I couldn’t help notice the pile on top, where I’m assuming the boys will get their ideas and instructions,

Though Laura is memorizing her 4H speech (subject: “My favorite vacation”) to deliver on the weekend, and all three kids have started learning by heart their poems for the arts festival in early April. Laura is also hoping to get Tom to teach her to build some tiny dollhouse furniture.

The trucker just arrived to haul away the last of the organic wheat, so to prepare, Tom moved 200 tonnes of snow away from the grainaries and to clear the roads. He cleared a bunch of snow around the house too, so the kids have three new sledding hills.

Supervising all of the activity this morning from atop the power pole, I discovered, was an old friend, the snowy owl. My inlaws told us yesterday they had just seen a great horned owl snatch a sharp- tailed grouse in midair.

Not only is today Super Tuesday, but in our part of Canada we learned yesterday, officially at least, that we have a provincial election next month. Hard to believe, but just mere hours from the US border, you can have a 27-day election campaign for an office equivalent to governor; that said, I still get queasy at the idea of having to pay, however little, to join a political party. I tend to follow my own “throw the bums out” school of selecting candidates, and since the bums in question have been in charge for 37 years, notwithstanding the environmental and social disaster that is the Tar Sands, it’s probably safe to assume that I won’t be voting for the Progressive Conservatives; even the Scud Stud couldn’t change my mind (if we lived in Calgary). Unlike his predecessor, the current Premier isn’t even entertaining. Or, as a caller to the local CBC radio show this afternoon put it, “I’d sooner vote for a baloney sandwich.” He had a point.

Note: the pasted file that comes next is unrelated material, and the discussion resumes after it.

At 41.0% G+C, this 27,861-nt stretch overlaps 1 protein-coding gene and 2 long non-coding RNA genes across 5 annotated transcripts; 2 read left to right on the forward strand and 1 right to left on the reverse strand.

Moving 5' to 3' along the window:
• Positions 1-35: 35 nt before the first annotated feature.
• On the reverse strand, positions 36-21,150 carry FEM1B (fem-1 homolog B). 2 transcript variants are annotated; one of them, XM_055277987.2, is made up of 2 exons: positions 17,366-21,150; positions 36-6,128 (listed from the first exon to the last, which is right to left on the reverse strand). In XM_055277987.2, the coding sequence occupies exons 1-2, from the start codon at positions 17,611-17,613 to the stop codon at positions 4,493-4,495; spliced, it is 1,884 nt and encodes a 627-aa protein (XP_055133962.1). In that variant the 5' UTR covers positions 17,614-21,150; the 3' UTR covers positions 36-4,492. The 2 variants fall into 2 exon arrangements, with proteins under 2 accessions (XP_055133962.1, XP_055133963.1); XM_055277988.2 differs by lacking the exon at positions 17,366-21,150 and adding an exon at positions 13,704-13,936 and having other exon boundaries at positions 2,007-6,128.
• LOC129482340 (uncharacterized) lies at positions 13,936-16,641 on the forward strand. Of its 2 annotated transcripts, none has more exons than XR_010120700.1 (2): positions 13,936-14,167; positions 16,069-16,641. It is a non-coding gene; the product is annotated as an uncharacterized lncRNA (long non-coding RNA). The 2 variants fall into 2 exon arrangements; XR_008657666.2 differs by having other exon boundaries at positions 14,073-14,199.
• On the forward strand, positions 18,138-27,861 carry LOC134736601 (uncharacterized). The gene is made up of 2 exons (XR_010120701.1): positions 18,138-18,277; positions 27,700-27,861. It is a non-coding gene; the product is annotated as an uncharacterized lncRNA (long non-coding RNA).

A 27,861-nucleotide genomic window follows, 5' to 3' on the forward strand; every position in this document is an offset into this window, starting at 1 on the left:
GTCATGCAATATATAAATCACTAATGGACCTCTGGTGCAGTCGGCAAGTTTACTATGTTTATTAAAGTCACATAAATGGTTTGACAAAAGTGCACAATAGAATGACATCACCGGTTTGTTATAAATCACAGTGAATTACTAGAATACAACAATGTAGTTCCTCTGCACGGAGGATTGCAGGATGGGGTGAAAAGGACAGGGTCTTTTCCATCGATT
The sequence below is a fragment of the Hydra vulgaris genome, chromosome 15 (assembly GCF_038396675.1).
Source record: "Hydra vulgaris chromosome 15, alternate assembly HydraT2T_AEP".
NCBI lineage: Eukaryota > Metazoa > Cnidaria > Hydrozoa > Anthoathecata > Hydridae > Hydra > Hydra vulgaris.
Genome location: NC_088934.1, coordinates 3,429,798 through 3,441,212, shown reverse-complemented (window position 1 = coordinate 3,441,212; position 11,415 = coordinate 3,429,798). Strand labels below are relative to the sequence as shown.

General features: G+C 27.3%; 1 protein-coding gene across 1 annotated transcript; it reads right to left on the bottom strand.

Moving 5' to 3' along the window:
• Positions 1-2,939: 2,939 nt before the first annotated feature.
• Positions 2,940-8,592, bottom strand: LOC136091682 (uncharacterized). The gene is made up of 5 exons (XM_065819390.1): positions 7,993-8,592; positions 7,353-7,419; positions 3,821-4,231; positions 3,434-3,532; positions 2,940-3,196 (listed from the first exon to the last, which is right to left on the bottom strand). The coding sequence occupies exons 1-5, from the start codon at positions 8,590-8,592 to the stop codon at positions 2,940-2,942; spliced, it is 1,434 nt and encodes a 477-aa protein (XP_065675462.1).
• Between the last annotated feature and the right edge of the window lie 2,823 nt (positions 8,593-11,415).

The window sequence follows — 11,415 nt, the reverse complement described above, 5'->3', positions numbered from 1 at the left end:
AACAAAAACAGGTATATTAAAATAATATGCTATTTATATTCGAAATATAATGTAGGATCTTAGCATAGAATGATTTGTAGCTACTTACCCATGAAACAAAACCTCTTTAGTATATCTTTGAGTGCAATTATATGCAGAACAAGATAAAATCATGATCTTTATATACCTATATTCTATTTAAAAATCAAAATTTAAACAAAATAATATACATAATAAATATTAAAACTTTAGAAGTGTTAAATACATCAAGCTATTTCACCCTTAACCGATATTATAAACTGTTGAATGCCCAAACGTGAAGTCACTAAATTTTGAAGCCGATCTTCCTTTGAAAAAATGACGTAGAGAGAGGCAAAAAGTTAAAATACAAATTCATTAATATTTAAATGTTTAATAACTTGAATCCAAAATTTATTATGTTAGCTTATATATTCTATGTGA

Baloney or not, though, I’ll be making some poster charts so the kids can follow along, here in Alberta and in the US, with this year’s elections. They’ve been seeing and hearing ads already and are quite interested in the proceedings.

Back to work, to sort out the truck driver.

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3 Responses

  1. That is a beautiful owl. Personally, I think the vast sums of money spent on campaigning in the US are kind of obscene. A 27 day election campaign seems to be about what one needs. I can see throwing the bums out. The only problem is that sometimes you only have different bums to replace them with. I hope something useful comes of it, though.

  2. I love your boys work tabke! That’s so cute.

    BTW, I’d love to have you add your blog link to my Canadian homeschool bloggers Mr. Blinkie. http://jacquelinesjabberings.blogspot.com/2008/02/canadian-homeschool-bloggers.html

  3. JoVE, after 37 years, I’ll take new bums over old bums, especially when one of the latter was Ralph Klein. I tend to think there’s nowhere to go but up at this point. I think the mess in the Tar Sands is beginning to filter its way into the thinking of the general populace.

    Jacqueline, thanks, they’re pretty pleased with it themselves.